Peggy Noonan wrote a book called “When Character Was King.” It is about Ronald Reagan. In nominating Donald Trump, the Republican party removed character from the equation. But there were supposed to be compensations: In these parlous times, character was a luxury the nation could not afford. We needed a big strong conservative who would fight and tell it like it is.
So, if you don’t have character, do you have conservatism? In May, after he clinched the nomination, Trump said, “Don’t forget: This is called the Republican party. It’s not called the Conservative party.” True enough.
Trump promises, “I’m gonna take care of everybody.” On the trail recently, he said, “We have 41 days to make possible every dream you’ve ever dreamed.” That is one of the least conservative notions ever dreamed. Even Obama, with his “Hope and Change,” might shake his head.
Years ago, WFB edited a book whose title he took from a popular song: “Did You Ever See a Dream Walking?”
Trump condemns conservative health-care reform as “heartless.” He says that Hillary Clinton’s proposals on infrastructure spending are insultingly small. “I would say, at least double her numbers. And you’re going to really need more than that.” He will not countenance the reform of entitlements, saying that we can save the system by rooting out “waste, fraud, and abuse.” (I remember the same claim from Dukakis.)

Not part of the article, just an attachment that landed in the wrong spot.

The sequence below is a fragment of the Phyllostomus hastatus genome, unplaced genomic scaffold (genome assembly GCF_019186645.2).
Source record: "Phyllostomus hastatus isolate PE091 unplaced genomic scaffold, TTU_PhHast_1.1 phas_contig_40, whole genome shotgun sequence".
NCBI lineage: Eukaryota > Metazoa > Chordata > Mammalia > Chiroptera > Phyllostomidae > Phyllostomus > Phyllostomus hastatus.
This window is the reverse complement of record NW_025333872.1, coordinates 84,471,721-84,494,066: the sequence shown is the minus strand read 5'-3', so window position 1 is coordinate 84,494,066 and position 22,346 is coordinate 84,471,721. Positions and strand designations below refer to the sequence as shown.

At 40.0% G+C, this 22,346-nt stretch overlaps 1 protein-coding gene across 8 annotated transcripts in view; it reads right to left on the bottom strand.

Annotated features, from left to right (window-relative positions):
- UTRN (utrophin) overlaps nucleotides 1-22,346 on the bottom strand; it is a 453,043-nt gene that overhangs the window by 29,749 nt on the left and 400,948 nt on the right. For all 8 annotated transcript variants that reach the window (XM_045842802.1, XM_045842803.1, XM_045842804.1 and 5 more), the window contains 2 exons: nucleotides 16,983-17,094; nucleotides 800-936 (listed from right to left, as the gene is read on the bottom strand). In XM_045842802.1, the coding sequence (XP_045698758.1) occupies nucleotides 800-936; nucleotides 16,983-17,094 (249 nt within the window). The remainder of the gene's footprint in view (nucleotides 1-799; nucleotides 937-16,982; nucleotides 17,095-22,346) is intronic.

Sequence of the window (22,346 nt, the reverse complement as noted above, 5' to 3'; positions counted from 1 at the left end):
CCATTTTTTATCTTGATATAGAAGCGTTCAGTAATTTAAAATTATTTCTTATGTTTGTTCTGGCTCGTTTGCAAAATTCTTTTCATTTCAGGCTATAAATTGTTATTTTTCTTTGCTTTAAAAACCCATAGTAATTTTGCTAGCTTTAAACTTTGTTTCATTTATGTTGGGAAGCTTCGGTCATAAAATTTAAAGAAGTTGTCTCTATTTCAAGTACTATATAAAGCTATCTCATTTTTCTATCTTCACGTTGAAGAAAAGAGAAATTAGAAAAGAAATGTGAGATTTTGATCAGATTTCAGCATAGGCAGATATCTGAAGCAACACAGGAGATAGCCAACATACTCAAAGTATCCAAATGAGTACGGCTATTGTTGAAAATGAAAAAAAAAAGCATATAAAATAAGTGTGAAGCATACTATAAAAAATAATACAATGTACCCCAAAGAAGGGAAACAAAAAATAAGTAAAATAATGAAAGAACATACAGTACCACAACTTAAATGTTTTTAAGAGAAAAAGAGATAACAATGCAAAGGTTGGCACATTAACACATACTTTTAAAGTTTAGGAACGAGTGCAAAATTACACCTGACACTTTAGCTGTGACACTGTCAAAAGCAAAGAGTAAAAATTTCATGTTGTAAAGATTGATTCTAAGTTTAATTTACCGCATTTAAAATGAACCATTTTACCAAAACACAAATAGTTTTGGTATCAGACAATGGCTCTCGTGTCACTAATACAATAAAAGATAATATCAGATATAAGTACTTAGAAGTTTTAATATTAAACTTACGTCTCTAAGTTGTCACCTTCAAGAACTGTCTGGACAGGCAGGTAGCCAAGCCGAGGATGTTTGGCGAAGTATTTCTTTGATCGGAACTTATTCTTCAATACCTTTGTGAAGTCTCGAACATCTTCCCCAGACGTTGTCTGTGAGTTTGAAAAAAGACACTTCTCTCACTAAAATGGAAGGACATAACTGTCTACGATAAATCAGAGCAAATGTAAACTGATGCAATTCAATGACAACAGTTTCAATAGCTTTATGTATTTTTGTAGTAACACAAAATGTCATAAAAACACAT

He tells us that Saddam Hussein was an ally in the War on Terror. (In fact, he was an ally of terror.) He threatens NATO. He has said this, for example: “You always have to be prepared to walk. It’s possible. Okay?” He is warm toward Putin’s Kremlin.
His feints toward social conservatism are a joke. (Donald Trump against abortion?) He promises conservative judges — fingers crossed. He also promises a wall. A big, beautiful wall, and all that. Again, fingers crossed, if a wall is your bag. (I can certainly see the argument for one, and have for years.)
If you’re going to throw away character, at least get something for it, maybe. What did the GOP get? Such a bad, bad deal. An even worse deal for conservatives.
Bring up the issue of character, and critics may well fault you for “moral preening.” Speaking for myself, I don’t demand a Lincoln. You get one every century, if you’re lucky. But maybe some minimal standards, some loose connection to right and wrong?
I regard the choice of Hillary or Trump as a nightmare one. A true pick-your-poison moment. There is the alternative of Evan McMullin. A vote for him would not be a winning one. But it would be an honorable one. And sometimes a speck of honor is all that’s available.
I understand conservatives who are voting for Trump. I even understand conservatives who are voting for Hillary, believe it or not. I certainly understand conservatives who are voting for neither. To go a little bit kumbaya on you, a little understanding goes a long way, especially in the crucible of election season.